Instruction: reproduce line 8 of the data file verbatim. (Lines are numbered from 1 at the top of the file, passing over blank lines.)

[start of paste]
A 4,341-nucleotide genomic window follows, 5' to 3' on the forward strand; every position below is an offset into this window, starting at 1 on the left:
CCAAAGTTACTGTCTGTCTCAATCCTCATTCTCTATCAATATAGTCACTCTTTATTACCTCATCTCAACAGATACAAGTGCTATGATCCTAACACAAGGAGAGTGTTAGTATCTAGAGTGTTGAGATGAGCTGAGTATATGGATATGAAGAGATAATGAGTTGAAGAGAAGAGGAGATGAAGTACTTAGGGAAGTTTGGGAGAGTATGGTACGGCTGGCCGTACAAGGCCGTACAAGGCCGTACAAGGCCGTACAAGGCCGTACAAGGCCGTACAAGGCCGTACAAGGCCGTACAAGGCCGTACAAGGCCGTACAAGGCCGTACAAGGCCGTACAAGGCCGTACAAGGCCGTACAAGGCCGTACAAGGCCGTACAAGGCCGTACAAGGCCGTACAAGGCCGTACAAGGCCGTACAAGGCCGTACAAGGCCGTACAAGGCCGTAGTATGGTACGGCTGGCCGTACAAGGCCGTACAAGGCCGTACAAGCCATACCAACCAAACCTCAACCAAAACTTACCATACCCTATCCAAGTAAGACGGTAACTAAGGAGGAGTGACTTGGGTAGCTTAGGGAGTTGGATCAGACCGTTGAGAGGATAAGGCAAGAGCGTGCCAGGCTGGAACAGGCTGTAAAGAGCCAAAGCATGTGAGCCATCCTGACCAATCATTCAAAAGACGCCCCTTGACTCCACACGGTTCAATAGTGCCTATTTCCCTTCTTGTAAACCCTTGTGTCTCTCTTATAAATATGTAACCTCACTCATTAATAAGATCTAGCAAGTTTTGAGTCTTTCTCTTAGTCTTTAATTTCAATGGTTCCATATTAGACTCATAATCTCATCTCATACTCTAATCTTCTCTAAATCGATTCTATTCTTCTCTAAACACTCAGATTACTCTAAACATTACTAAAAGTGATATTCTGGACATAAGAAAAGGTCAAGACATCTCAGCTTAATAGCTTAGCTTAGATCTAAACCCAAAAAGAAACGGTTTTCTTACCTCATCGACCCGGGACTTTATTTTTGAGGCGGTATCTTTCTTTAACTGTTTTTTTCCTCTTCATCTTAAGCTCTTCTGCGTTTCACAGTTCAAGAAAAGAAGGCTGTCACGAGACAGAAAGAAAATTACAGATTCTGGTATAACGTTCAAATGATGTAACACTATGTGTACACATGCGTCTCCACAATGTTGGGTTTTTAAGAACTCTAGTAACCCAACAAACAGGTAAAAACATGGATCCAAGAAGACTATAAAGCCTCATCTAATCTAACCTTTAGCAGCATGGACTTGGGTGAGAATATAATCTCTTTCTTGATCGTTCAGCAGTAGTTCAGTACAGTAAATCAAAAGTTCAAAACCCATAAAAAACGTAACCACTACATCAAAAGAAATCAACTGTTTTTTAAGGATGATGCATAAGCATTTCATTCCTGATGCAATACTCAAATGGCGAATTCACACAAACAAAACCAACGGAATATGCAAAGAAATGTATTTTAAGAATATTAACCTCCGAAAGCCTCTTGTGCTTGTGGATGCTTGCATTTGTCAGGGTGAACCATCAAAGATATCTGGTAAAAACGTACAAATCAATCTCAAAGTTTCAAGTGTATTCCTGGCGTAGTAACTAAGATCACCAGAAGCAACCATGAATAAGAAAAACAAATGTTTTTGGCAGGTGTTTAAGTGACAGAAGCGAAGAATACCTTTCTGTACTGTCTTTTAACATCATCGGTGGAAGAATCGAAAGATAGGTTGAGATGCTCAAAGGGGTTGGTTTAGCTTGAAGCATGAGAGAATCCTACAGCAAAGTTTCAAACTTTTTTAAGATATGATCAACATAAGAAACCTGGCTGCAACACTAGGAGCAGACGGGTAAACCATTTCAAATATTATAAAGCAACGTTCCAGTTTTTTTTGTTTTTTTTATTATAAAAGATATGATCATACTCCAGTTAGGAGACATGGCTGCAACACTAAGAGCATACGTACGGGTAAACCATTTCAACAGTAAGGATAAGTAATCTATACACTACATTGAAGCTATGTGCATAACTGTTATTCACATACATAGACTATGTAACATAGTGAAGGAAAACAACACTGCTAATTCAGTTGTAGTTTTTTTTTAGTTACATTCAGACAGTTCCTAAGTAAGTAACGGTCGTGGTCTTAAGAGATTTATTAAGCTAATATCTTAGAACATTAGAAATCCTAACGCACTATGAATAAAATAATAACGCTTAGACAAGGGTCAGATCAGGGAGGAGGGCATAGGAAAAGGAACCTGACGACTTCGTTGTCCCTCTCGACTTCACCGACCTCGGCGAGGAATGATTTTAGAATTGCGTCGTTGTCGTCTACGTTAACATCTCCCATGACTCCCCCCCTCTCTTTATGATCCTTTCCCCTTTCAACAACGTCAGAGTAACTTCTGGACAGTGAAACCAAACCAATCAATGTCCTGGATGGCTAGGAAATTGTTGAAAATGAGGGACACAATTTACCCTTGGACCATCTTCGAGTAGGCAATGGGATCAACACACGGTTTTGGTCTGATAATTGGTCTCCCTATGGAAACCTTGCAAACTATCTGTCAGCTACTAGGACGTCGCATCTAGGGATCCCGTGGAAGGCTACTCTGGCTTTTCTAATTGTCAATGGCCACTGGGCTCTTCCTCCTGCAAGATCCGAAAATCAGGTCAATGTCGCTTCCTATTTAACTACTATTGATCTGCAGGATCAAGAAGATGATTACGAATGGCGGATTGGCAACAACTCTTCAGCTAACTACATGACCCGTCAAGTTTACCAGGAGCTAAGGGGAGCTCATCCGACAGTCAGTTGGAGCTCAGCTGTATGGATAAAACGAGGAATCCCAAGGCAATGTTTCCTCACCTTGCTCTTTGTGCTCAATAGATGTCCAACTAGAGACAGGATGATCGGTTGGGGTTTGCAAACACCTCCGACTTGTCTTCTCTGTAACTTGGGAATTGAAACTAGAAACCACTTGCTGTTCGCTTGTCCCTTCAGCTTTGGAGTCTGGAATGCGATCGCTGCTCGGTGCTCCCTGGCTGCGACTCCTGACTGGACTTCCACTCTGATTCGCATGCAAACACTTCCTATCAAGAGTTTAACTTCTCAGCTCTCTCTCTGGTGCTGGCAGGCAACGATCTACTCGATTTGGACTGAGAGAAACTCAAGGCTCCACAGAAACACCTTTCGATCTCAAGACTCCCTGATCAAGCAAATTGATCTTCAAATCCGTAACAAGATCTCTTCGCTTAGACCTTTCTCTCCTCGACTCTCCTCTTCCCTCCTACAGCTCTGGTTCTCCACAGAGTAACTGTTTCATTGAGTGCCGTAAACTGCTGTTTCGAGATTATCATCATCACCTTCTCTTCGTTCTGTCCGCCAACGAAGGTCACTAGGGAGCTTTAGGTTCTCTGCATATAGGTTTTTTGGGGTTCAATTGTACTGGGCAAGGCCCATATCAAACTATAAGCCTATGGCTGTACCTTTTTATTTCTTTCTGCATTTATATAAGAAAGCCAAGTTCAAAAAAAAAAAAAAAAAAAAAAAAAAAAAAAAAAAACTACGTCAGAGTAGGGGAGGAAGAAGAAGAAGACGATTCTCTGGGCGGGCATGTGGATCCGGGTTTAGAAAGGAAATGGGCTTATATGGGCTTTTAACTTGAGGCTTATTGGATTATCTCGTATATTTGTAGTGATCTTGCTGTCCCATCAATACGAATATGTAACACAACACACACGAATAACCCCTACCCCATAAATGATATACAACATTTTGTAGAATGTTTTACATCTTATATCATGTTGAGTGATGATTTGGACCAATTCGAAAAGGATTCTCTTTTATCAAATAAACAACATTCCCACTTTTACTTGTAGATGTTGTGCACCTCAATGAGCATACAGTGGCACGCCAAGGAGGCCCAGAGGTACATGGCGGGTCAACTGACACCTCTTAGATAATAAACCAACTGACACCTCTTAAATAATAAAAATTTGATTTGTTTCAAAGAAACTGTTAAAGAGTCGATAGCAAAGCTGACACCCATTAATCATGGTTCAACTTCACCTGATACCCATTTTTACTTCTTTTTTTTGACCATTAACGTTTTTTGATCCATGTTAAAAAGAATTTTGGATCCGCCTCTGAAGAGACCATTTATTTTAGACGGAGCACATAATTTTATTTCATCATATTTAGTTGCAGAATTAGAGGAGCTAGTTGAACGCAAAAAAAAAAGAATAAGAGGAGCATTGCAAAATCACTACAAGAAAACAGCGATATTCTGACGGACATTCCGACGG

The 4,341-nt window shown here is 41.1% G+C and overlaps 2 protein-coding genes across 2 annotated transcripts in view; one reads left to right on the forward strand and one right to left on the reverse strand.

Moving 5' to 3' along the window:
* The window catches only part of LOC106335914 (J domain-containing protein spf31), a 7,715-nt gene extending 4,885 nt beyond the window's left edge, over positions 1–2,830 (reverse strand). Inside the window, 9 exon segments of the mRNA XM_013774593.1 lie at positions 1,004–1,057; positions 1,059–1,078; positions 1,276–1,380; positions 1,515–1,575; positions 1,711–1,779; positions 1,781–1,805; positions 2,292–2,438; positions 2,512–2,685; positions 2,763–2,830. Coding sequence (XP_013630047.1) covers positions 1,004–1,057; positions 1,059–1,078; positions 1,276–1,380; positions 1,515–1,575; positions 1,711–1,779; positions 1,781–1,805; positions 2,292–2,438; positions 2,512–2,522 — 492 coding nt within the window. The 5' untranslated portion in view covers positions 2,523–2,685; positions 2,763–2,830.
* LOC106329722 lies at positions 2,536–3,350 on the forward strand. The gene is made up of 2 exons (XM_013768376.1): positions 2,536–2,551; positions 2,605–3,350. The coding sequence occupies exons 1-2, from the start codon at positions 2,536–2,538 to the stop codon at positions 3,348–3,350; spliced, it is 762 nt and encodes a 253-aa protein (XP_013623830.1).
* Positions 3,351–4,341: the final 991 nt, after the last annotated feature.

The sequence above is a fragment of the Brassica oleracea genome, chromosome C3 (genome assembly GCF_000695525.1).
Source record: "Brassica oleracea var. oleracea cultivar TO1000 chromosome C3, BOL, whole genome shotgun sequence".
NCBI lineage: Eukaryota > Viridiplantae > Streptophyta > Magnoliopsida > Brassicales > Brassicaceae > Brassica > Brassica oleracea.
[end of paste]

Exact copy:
The sequence above is a fragment of the Brassica oleracea genome, chromosome C3 (genome assembly GCF_000695525.1).